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Published: 2003/10/29
by Mike Greenhaus

Some Devil – Dave Matthews

RCA Records 55167

Dave Matthews has appeared alone in magazines around the globe. But,
ironically enough, Americas most successful musician doesn't have the
self-esteem to turn Some Devil, his studio debut sans namesake band,
into a full-fledged solo vehicle.

Perhaps the root of his insecurities, despite his status as Dave Matthews Band's leader, is that Matthews is the least experienced member of his successful quintet. That's not to say he's lacking in talent. In fact, Some Devil shows his baritone voice and sharp songwriting skills to be quite exceptional. But the guitarist has rarely separated himself from the band he co-founded 12 years ago, thus never taking stock of his personal assets. Lacking the ego to launch a full-fledged solo career, Matthews prefers to hide behind his weathered bandmates, playing sideman while Boyd Tinsley and LeRoi Moore take center stage.

Some Devil is a surprisingly sober effort. Like the excellent 1996
Matthews/Tim Reynolds duo effort, Live at Luther College, Some
Devil emphasizes songs, not jams. Also, like that disc, Some
Devil elevates Matthews' voice to lead instrument, using his strummed
guitar and Reynolds' subtle ambient sounds to accent his words, not to tango
with them. The catchy tracks merge lite soul and introspective indie rock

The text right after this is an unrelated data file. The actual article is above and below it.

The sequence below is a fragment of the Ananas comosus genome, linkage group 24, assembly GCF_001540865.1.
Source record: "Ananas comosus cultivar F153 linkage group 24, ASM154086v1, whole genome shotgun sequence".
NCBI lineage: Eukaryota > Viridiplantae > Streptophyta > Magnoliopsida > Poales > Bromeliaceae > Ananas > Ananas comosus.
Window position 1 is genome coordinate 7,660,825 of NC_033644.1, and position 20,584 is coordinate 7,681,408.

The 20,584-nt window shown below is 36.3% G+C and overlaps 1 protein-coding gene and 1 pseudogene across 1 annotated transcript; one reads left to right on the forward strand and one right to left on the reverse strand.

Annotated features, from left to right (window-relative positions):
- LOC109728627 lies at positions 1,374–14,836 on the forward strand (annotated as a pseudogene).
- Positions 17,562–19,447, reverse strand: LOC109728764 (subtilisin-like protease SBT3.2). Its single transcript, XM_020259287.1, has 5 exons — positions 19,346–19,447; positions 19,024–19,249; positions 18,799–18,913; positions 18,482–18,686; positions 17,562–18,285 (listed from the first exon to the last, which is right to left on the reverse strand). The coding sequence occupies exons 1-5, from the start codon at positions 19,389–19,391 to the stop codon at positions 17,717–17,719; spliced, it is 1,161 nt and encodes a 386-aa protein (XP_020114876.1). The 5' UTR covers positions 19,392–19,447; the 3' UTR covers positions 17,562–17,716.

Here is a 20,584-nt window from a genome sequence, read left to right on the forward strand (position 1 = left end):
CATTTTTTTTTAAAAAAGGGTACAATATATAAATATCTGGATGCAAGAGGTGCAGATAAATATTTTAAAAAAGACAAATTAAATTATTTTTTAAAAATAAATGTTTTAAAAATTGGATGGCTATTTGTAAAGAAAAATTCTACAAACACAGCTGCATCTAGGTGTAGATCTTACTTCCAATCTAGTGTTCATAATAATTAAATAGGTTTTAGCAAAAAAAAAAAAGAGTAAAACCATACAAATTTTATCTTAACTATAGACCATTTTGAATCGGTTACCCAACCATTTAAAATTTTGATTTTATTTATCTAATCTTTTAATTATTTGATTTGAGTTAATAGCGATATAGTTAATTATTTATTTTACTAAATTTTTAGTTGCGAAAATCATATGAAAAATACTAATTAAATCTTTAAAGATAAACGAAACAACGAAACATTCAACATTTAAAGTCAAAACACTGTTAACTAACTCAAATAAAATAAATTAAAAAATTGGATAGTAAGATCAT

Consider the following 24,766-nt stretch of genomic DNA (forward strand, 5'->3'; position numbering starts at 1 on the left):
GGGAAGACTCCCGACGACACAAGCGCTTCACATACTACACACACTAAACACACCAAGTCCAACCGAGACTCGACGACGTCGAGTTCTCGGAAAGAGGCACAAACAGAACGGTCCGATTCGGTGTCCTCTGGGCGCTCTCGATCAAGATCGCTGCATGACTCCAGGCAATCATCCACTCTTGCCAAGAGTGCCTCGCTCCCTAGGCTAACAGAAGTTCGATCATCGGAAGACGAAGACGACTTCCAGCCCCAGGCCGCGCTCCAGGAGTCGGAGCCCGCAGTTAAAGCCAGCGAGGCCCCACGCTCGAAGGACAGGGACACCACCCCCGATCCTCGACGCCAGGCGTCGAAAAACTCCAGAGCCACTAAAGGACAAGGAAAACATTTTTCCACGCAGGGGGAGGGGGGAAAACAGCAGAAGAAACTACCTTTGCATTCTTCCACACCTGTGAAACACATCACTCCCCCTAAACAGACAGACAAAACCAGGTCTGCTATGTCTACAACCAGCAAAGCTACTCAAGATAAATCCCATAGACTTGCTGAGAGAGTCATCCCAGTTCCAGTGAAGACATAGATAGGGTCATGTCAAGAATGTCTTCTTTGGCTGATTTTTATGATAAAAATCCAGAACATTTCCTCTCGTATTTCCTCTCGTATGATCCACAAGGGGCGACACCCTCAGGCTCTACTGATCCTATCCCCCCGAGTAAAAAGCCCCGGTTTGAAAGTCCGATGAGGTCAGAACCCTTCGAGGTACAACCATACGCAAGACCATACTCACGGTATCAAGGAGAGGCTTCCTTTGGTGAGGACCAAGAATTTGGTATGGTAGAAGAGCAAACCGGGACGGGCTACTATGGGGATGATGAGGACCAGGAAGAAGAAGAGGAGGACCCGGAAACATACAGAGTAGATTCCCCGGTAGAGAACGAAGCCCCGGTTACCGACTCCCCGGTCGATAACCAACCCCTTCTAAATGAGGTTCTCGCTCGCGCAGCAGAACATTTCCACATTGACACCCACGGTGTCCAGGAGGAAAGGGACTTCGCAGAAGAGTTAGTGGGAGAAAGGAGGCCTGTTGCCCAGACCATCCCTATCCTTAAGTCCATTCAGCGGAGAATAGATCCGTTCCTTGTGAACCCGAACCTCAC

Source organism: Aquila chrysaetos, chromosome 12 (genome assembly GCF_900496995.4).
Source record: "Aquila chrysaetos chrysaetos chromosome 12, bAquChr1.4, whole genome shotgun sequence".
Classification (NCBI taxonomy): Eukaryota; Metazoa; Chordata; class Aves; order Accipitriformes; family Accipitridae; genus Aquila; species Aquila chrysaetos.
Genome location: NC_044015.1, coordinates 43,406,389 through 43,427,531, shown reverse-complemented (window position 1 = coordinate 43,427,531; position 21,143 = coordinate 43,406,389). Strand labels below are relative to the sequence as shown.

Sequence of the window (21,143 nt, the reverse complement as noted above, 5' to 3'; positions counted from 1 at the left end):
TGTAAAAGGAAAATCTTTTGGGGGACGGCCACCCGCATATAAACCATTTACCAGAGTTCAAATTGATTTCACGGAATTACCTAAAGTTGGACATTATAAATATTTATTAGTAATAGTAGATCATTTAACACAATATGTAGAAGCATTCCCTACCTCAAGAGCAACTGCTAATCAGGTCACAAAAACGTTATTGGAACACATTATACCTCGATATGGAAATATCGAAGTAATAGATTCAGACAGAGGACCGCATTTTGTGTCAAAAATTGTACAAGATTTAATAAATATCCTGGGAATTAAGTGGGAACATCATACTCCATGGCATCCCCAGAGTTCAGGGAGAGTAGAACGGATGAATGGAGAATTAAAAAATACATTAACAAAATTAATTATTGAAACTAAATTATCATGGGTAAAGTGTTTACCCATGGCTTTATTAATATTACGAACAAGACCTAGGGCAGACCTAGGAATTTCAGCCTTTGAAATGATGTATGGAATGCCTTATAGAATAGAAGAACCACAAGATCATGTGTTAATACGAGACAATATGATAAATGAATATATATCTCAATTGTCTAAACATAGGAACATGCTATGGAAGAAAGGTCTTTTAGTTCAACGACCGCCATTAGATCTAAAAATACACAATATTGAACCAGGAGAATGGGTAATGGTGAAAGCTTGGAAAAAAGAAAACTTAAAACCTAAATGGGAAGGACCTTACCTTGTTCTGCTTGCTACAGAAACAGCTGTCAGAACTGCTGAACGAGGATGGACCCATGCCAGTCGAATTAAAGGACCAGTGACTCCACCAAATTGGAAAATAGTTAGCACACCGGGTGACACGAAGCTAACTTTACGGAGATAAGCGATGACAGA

while unplugging the pop star's public persona, revealing him to be a humble
performer. Without his bandmates, Matthews ostensibly stands at Some
Devils forefront. But instead of trusting himself to try out new vocal
variations or elevating his guitar to lead instrument, Matthews hides behind
producer Steve Harris's lush, reverb-heavy production, stunting his growth
before he fully sprouts.

Stylistically, Some Devil is reminiscent of Busted Stuff, the
dark lament Matthews resurrected from the oft praised basement tapes of the
unreleased Lillywhite Sessions. But Matthews' newest disc marries
Busted Stuff's brooding ballads with strings and power chords, much
like the heavy handed, Glen Ballard-produced Everyday. Given that
Matthews wrote both albums without his band, within the confines of west
coast studios, it's not surprising that Some Devil contains the same
crisp seasoning that helped propel Everyday up the Billboard charts.
Not confident enough to play star on his own solo album, Matthews enlists
several hard hitting rock and roll ringers. Reynolds, Phish guru Trey
Anastasio, the Dirty Dozen Brass Band, and the rhythm section of Brady
Blades and Tony Hall all flex their muscles here. Yet their contributions
are sandwashed by keyboards and ubiquitous vocal echo, turning musical
heavyweights into a seasoned moral support group.

At the core of Some Devil stands "Gravedigger," the album's first
single and stylistic blueprint. A concert staple since 2002, "Gravedigger"
is a catchy "Ring Around the Rosie"-derived ditty dealing with death.
Without his band layering the track with their jazz-funk foundation,
Matthews molds the song into John Mayer-esque contemporary chamber pop:
coffee house music set at an Internet cafQuiet studio sounds knit the
song together, while Reynolds and Anastasio weave into the single's mosaic.
Admittedly catchy, the song suffers compared to its acoustic rendition,
which is conveniently placed as Some Devil’s caboose. Like Neil Young
before him, Matthews bookends Some Devil with the same song,
thematically linking the disc. But Matthews' sparse, almost spoken-word
rendition of "Gravedigger" proves that his fanatic female fans are right